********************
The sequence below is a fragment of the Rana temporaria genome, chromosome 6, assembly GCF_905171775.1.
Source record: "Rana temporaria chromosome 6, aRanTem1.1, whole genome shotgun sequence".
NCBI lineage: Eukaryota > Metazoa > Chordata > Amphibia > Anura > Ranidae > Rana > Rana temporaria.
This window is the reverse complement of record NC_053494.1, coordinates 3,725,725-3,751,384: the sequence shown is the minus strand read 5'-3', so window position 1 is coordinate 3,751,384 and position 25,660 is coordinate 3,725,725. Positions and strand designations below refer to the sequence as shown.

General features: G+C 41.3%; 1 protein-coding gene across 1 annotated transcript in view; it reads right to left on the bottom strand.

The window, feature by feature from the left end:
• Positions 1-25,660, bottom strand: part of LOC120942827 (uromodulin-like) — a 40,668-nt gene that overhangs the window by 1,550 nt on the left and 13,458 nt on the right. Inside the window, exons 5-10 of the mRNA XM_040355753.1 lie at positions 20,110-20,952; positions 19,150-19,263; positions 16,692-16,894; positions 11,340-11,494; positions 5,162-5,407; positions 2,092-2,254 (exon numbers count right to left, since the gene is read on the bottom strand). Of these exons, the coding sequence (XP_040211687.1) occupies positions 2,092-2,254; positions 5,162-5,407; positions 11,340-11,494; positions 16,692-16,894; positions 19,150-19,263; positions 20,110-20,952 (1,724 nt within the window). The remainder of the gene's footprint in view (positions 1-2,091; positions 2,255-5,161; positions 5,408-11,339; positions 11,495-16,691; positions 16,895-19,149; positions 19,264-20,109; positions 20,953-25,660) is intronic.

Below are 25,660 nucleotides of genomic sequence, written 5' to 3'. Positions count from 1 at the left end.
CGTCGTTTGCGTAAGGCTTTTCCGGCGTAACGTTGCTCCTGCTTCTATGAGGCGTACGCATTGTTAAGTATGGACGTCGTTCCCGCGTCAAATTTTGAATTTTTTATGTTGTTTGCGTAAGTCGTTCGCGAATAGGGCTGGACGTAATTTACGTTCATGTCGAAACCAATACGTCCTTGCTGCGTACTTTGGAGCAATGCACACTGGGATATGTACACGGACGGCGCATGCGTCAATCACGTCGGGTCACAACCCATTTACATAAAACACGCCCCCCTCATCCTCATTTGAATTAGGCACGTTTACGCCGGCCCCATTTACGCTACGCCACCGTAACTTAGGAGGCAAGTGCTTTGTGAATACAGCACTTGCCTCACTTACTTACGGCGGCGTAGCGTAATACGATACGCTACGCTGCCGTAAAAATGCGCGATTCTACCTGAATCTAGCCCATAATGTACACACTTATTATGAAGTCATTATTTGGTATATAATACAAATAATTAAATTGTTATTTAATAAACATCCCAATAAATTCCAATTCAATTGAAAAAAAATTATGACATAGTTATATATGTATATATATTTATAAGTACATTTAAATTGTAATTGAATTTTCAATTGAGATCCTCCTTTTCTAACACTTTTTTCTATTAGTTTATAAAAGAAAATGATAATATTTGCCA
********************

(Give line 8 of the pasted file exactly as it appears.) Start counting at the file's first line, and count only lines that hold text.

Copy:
Below are 25,660 nucleotides of genomic sequence, written 5' to 3'. Positions count from 1 at the left end.